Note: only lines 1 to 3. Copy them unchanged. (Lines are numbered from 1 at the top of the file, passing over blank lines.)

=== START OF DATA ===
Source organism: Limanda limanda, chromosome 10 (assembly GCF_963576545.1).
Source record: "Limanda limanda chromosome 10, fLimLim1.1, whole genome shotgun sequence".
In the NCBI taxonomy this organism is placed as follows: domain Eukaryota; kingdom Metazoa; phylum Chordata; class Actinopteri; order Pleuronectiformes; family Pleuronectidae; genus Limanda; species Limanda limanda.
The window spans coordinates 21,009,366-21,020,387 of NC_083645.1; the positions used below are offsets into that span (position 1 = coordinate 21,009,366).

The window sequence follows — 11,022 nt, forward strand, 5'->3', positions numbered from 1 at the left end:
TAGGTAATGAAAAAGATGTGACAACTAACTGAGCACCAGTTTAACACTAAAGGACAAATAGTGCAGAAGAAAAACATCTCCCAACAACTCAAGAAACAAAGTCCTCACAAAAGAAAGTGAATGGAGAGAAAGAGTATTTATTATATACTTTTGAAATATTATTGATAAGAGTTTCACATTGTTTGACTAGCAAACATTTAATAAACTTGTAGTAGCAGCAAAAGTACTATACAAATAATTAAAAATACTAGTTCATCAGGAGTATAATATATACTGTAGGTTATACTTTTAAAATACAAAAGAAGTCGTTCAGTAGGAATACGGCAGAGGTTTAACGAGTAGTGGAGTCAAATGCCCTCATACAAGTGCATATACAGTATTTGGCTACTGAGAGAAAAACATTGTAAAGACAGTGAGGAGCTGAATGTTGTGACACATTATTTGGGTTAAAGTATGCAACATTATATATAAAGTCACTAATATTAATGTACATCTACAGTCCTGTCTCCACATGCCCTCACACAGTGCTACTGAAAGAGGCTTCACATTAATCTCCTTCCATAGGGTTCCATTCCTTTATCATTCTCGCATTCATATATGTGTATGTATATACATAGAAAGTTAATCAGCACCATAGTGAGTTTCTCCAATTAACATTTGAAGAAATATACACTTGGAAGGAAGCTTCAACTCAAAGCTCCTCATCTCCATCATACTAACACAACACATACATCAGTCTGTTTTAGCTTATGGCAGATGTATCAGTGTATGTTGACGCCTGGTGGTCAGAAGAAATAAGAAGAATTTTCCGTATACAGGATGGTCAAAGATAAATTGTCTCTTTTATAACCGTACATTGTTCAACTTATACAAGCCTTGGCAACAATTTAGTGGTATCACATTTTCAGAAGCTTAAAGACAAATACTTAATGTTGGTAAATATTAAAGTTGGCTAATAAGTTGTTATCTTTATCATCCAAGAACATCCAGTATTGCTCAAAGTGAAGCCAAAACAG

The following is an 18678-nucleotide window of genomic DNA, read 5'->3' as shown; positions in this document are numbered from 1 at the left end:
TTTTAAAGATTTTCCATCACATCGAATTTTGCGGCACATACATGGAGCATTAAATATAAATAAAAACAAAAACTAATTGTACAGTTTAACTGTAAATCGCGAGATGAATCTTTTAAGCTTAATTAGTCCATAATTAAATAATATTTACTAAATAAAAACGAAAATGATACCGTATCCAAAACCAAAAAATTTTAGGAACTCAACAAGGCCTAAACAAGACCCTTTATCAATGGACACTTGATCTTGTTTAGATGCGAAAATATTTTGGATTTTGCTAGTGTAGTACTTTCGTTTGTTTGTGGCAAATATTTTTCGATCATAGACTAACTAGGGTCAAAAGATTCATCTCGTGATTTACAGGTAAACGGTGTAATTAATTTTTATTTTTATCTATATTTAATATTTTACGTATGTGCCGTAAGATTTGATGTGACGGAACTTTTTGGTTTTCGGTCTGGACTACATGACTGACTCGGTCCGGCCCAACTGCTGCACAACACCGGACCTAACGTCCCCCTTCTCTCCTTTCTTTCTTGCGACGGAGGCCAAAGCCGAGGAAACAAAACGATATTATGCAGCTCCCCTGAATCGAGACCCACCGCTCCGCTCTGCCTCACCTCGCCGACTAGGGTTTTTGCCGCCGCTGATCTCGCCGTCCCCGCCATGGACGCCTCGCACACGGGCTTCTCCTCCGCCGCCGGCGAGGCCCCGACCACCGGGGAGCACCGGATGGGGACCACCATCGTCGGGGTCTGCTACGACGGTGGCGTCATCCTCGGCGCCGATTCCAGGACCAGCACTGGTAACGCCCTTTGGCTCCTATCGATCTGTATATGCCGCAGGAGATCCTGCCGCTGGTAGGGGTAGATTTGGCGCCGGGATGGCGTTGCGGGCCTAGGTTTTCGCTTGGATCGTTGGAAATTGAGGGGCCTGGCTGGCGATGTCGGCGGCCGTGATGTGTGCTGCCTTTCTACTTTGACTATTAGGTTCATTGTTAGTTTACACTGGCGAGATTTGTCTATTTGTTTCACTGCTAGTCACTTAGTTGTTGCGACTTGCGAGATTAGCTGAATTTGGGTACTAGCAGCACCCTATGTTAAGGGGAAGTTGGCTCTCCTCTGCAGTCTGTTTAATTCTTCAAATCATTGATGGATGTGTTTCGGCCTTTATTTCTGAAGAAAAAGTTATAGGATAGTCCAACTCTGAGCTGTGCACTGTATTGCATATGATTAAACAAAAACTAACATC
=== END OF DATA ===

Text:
Source organism: Limanda limanda, chromosome 10 (assembly GCF_963576545.1).
Source record: "Limanda limanda chromosome 10, fLimLim1.1, whole genome shotgun sequence".
In the NCBI taxonomy this organism is placed as follows: domain Eukaryota; kingdom Metazoa; phylum Chordata; class Actinopteri; order Pleuronectiformes; family Pleuronectidae; genus Limanda; species Limanda limanda.